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Pic-a-Pix Deluxe (Switch) artwork

Pic-a-Pix Deluxe (Switch) review

"Pic-a-Pix Deluxe effectively presents hundreds of picross puzzles, and with decent pricing to boot."

Pic-a-Pix Deluxe is a picross game. Maybe you have played and enjoyed one of those in the past (I confess to loving the heck out of Picross 3D on the DS, myself). If you have prior experience with the format, you already know nearly everything you need to know to decide whether this newest Switch title from Lightwood Games is likely to interest and perhaps even delight you. The title offers basic but competent presentation of the popular visual puzzle style, coupled with repetitive but addictive play. It's a great value for the relatively little money it will cost you to make it yours.

Everyone defines value differently, so let me elaborate on what I mean by a "great value." When you click "Play" from the main menu, you are presented with 150 standard puzzles. Included in that number are a selection of fairly simple challenges that can usually be cleared in five minutes or less, as well as more demanding puzzles that may take an hour or more (depending on your skill level, of course). My estimate is that the initial bundle will keep most players busy for around 15 to 20 hours. From launch, the game also includes an "Extra" option. You can click to view additional puzzle packs you have downloaded from the Nintendo eShop. The first pack is already included and features 150 black and white puzzles, bringing the total to 300. That's a lot of puzzles for only $7.99 USD. It's unclear how many additional puzzle packs might eventually be added down the road, but at present you can already download a "color" pack for $3.99 USD. It boasts an additional 150 puzzles.

Pic-a-Pix Deluxe (Switch) image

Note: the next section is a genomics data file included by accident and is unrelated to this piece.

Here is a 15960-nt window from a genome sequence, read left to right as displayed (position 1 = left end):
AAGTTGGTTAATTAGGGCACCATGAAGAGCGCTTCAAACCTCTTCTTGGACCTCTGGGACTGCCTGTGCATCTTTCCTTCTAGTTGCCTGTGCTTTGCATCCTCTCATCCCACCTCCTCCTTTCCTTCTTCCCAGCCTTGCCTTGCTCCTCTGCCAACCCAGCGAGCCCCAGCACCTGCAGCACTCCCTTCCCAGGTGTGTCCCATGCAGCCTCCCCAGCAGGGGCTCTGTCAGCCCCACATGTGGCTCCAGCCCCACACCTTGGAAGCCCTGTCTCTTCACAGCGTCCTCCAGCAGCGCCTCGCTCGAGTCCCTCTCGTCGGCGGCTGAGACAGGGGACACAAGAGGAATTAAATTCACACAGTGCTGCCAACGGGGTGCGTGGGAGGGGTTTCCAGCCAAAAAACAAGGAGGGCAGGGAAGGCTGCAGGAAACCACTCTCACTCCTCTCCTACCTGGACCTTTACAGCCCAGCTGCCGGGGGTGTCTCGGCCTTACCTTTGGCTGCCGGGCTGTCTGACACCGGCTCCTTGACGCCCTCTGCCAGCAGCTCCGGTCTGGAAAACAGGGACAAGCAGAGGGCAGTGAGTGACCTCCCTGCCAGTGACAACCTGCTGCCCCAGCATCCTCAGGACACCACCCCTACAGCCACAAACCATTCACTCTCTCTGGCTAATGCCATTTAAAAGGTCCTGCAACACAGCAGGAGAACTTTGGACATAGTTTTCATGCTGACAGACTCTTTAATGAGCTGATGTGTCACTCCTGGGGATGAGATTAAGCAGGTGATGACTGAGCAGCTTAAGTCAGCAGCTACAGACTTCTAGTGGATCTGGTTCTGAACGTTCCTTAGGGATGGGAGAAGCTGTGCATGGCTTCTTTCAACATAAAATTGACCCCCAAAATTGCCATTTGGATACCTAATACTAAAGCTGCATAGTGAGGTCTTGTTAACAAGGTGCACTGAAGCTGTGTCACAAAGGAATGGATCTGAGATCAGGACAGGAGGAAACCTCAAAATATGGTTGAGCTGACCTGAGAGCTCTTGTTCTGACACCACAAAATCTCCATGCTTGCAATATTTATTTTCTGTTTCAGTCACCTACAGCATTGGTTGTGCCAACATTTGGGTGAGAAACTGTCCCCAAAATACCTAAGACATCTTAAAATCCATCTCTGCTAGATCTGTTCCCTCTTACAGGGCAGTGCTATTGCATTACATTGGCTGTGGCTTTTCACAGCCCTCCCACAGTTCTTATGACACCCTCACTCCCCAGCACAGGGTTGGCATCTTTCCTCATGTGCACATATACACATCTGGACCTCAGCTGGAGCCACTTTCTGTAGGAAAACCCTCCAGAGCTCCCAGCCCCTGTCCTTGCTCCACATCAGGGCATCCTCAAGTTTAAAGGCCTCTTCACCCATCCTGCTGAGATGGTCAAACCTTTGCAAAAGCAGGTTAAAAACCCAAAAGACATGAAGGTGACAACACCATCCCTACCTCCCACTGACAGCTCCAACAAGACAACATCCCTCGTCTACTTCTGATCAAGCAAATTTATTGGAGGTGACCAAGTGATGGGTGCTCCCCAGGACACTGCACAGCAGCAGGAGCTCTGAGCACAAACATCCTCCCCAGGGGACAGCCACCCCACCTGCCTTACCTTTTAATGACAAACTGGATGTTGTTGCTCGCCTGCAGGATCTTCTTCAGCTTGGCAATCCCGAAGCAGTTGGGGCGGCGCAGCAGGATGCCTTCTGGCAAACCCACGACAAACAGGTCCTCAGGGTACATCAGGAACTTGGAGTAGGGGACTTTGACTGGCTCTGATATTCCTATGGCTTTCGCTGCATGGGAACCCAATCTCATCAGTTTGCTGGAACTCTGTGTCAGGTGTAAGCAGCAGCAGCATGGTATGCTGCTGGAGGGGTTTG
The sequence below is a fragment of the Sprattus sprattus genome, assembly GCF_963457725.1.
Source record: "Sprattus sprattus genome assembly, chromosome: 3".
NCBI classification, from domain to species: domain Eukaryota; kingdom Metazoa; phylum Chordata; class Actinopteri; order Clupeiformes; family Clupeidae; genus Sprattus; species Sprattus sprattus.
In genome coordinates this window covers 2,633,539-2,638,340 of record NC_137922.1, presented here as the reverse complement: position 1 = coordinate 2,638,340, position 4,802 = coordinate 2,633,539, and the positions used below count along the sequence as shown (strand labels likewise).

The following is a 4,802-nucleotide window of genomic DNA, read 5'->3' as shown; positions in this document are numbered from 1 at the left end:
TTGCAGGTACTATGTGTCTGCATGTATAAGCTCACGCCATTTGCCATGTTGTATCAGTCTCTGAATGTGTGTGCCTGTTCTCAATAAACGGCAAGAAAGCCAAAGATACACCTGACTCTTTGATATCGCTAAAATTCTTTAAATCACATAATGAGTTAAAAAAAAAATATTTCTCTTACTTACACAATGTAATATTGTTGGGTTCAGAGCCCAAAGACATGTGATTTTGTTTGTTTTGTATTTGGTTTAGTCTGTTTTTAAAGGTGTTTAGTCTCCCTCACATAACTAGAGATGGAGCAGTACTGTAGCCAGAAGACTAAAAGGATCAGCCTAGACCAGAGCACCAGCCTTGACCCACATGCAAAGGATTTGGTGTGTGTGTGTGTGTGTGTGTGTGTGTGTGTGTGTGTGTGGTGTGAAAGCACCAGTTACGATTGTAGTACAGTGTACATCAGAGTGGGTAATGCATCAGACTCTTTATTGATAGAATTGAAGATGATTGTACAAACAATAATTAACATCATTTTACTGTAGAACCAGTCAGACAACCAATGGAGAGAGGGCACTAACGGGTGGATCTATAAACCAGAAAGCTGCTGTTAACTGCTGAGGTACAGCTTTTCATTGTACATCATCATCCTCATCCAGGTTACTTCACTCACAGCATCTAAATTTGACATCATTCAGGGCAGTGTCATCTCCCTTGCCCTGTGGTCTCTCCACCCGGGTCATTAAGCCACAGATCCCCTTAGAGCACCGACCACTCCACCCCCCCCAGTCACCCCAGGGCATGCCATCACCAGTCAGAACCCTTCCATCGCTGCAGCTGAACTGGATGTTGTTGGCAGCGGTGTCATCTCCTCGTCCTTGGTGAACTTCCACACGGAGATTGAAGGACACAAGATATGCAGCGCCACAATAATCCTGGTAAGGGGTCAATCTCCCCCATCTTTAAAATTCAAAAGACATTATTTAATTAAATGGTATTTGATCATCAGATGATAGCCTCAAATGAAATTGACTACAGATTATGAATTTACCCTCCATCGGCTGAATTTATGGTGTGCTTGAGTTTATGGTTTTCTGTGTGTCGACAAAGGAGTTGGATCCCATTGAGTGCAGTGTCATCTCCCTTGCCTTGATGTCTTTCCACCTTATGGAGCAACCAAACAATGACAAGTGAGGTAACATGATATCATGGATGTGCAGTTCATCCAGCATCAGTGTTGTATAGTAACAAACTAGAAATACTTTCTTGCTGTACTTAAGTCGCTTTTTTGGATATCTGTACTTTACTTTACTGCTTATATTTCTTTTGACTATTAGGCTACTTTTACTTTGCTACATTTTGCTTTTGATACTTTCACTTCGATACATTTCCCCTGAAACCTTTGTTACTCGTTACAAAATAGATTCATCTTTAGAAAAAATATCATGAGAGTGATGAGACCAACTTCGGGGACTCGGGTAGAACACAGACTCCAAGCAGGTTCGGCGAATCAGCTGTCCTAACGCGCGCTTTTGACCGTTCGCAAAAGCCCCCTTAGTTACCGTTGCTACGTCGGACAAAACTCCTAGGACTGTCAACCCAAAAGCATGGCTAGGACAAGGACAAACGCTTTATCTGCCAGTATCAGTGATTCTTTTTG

The interface that allows you to access each puzzle is simple and effective. Scrolling over the selections, you will see information about the size of the puzzle. These range from as small as 5x5, to as large as 35x25. If you have already cleared a particular puzzle, your best time and a picture of the finished image are also provided. If you cleared the puzzle without using assistance features, a medal is shown. This makes it easy to challenge yourself to improve, though leader boards are not available. It's a personal thing.

When you begin working on whatever puzzle suits you (I was grateful to find that I didn't have to clear the easy ones to access the more challenging ones), a timer starts ticking away the seconds. There's no time limit, though. Pic-a-Pix Deluxe isn't that sort of game. If you're having trouble making heads or tails of things, you can also press the Y button to erase any errors you may have made (which then prevents you from earning a medal on the stage). That's a welcome feature for newcomers, who may otherwise run into frustration as they wrap their heads around the general picross concept. An easily accessible series of tutorial pages also fills you in on the rules of the game and offers some helpful tips, in case you need them.

Pic-a-Pix Deluxe (Switch) image